It’s the same with all virtues. Fellas, love is easy when she’s looking beautiful in that black dress and her smile is stopping your heart. A stranger could fall in love with her when she looks that beautiful. Love is hard when the baby’s crying in the middle of the night and you’re deciding whether or not to acknowledge it or not.
Hope is a gift from the Holy Spirit. We can’t cultivate it on our own. Without God’s grace, love, hope, and peace are just words and words we can’t possibly understand, let alone carry out their actions. We want hope without any need for hope. We want love without any trials to refine our love. We want peace to mean there is never any conflict for us to resolve or any anxiety to make us doubt. We want to be great without trying. Without difficult people or difficult circumstances messing our hair up.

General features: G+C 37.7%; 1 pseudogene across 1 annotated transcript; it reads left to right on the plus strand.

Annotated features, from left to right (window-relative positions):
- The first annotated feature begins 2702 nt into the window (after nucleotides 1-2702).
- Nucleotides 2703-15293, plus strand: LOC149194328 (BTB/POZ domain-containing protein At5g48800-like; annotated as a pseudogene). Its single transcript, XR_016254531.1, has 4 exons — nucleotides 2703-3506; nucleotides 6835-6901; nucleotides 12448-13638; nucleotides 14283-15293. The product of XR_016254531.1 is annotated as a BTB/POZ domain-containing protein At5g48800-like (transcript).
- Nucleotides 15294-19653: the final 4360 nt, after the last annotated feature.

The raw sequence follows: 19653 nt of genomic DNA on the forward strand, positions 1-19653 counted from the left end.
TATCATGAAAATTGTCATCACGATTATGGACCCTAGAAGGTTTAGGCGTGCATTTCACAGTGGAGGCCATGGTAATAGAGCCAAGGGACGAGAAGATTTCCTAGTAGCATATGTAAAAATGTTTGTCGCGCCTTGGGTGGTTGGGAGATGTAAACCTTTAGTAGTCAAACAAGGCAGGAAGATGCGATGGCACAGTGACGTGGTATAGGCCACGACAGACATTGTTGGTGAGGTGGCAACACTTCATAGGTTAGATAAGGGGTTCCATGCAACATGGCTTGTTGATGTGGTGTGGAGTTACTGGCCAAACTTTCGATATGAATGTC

Show love while waiting for love. Have hope when it’s hard to wait. Have peace when you start to doubt whether you even want hope. Peace. Be still. I’m frustrated and illogical. Peace This is the most important time to have hope. Hope comforts, disappointment hurts. Don’t confuse them.
I was shown so much love on Valentine’s Day. My family loves me so well. I love them and I like them. I’m spoiled and I know it.
My dad expresses his love in a lot of ways, but they fall under the general category of Caring. He takes really good care of me. He helps me with paperwork and booking flights and talks through car problems and taxes. All the stuff that intimidates me. We were on the phone so many times during the no-fly day, thinking through everything.